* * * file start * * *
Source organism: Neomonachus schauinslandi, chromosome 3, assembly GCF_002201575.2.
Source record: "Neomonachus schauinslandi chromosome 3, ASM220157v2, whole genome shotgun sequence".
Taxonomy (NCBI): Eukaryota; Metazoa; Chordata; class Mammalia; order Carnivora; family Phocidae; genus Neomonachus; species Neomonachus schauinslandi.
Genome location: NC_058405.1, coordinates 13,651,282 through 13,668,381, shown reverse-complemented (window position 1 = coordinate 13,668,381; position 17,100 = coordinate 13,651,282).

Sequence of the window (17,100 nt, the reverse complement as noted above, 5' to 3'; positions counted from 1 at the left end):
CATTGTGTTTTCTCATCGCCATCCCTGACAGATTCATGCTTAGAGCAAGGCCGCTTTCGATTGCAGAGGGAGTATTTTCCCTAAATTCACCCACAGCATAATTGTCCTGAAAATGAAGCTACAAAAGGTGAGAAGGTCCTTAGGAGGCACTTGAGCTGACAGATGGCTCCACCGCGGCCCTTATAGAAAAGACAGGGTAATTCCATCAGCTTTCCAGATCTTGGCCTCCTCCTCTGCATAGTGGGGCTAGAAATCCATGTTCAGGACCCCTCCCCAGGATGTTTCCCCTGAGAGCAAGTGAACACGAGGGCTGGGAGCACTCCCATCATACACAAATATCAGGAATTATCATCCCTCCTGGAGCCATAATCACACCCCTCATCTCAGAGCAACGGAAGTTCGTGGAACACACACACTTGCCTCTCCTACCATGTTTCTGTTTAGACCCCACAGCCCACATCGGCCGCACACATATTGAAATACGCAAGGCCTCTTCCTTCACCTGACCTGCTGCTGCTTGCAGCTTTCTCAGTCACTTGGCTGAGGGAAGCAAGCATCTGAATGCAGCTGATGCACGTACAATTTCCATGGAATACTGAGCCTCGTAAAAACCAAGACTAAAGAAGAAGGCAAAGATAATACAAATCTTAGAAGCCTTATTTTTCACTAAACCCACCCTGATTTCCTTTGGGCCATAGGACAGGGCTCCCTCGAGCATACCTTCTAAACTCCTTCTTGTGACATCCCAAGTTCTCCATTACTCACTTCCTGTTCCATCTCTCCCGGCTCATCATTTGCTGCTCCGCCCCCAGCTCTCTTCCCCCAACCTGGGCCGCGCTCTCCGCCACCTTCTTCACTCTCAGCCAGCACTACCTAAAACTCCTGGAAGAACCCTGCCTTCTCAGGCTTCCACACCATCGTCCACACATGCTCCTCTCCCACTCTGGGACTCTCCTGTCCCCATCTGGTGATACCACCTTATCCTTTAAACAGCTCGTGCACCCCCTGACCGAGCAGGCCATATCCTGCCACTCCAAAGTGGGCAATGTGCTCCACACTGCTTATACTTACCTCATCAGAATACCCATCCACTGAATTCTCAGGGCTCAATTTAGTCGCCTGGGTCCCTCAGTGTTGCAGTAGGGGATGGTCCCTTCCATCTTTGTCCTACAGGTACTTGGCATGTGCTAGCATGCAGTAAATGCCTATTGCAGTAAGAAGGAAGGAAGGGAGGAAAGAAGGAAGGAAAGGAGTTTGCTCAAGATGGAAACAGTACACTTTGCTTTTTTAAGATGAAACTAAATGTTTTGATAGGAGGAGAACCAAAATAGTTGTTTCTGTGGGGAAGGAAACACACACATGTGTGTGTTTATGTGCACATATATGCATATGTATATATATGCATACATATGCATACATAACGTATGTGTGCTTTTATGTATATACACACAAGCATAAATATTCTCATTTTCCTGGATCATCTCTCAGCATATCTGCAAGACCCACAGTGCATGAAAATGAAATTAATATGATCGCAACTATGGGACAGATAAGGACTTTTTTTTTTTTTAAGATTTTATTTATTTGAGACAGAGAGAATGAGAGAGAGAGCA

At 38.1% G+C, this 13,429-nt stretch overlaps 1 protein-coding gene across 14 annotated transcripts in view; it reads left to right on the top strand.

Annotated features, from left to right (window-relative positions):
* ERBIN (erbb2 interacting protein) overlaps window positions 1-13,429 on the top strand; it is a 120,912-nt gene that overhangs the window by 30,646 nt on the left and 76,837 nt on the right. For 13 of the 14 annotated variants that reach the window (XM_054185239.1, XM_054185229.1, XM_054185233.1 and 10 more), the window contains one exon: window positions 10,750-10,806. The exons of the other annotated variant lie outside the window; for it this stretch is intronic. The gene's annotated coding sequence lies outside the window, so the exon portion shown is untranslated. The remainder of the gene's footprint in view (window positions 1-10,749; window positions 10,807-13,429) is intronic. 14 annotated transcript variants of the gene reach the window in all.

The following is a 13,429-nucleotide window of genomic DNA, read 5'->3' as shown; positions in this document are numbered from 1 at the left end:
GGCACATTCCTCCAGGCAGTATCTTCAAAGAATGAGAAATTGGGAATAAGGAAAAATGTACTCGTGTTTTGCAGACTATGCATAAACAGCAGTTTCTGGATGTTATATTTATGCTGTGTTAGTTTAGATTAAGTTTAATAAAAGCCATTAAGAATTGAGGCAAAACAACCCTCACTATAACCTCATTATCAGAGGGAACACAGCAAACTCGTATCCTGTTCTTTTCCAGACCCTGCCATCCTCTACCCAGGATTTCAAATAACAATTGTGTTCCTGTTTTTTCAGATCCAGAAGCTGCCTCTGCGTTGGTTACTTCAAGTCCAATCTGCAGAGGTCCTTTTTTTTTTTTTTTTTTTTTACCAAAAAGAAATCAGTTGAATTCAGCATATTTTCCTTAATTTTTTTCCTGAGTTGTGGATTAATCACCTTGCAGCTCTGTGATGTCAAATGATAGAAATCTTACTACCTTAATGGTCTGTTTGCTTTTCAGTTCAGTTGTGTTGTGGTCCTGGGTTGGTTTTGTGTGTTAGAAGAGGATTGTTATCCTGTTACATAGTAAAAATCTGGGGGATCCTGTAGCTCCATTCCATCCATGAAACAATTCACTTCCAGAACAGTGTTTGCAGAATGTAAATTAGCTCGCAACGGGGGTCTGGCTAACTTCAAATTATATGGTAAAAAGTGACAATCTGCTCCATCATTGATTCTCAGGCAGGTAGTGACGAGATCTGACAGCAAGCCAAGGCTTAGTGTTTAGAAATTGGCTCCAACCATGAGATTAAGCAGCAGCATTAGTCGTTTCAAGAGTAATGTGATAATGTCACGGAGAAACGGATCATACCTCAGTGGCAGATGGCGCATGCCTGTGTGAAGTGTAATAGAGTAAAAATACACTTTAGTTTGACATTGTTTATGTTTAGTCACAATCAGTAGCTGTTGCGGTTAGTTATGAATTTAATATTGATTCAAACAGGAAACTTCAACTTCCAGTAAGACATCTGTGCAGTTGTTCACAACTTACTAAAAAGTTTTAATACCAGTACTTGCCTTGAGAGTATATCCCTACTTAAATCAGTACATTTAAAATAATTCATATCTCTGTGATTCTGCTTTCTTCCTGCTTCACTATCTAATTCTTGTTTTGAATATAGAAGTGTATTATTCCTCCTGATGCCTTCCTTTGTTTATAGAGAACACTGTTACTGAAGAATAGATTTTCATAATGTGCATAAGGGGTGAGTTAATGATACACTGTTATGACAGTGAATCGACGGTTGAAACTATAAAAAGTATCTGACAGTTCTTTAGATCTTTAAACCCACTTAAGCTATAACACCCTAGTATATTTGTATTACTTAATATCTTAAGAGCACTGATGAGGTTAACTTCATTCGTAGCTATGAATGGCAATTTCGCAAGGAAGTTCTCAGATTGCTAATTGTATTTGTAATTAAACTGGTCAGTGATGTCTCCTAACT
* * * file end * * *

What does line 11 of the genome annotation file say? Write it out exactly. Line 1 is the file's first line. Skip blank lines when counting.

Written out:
GGCACATTCCTCCAGGCAGTATCTTCAAAGAATGAGAAATTGGGAATAAGGAAAAATGTACTCGTGTTTTGCAGACTATGCATAAACAGCAGTTTCTGGATGTTATATTTATGCTGTGTTAGTTTAGATTAAGTTTAATAAAAGCCATTAAGAATTGAGGCAAAACAACCCTCACTATAACCTCATTATCAGAGGGAACACAGCAAACTCGTATCCTGTTCTTTTCCAGACCCTGCCATCCTCTACCCAGGATTTCAAATAACAATTGTGTTCCTGTTTTTTCAGATCCAGAAGCTGCCTCTGCGTTGGTTACTTCAAGTCCAATCTGCAGAGGTCCTTTTTTTTTTTTTTTTTTTTTACCAAAAAGAAATCAGTTGAATTCAGCATATTTTCCTTAATTTTTTTCCTGAGTTGTGGATTAATCACCTTGCAGCTCTGTGATGTCAAATGATAGAAATCTTACTACCTTAATGGTCTGTTTGCTTTTCAGTTCAGTTGTGTTGTGGTCCTGGGTTGGTTTTGTGTGTTAGAAGAGGATTGTTATCCTGTTACATAGTAAAAATCTGGGGGATCCTGTAGCTCCATTCCATCCATGAAACAATTCACTTCCAGAACAGTGTTTGCAGAATGTAAATTAGCTCGCAACGGGGGTCTGGCTAACTTCAAATTATATGGTAAAAAGTGACAATCTGCTCCATCATTGATTCTCAGGCAGGTAGTGACGAGATCTGACAGCAAGCCAAGGCTTAGTGTTTAGAAATTGGCTCCAACCATGAGATTAAGCAGCAGCATTAGTCGTTTCAAGAGTAATGTGATAATGTCACGGAGAAACGGATCATACCTCAGTGGCAGATGGCGCATGCCTGTGTGAAGTGTAATAGAGTAAAAATACACTTTAGTTTGACATTGTTTATGTTTAGTCACAATCAGTAGCTGTTGCGGTTAGTTATGAATTTAATATTGATTCAAACAGGAAACTTCAACTTCCAGTAAGACATCTGTGCAGTTGTTCACAACTTACTAAAAAGTTTTAATACCAGTACTTGCCTTGAGAGTATATCCCTACTTAAATCAGTACATTTAAAATAATTCATATCTCTGTGATTCTGCTTTCTTCCTGCTTCACTATCTAATTCTTGTTTTGAATATAGAAGTGTATTATTCCTCCTGATGCCTTCCTTTGTTTATAGAGAACACTGTTACTGAAGAATAGATTTTCATAATGTGCATAAGGGGTGAGTTAATGATACACTGTTATGACAGTGAATCGACGGTTGAAACTATAAAAAGTATCTGACAGTTCTTTAGATCTTTAAACCCACTTAAGCTATAACACCCTAGTATATTTGTATTACTTAATATCTTAAGAGCACTGATGAGGTTAACTTCATTCGTAGCTATGAATGGCAATTTCGCAAGGAAGTTCTCAGATTGCTAATTGTATTTGTAATTAAACTGGTCAGTGATGTCTCCTAACT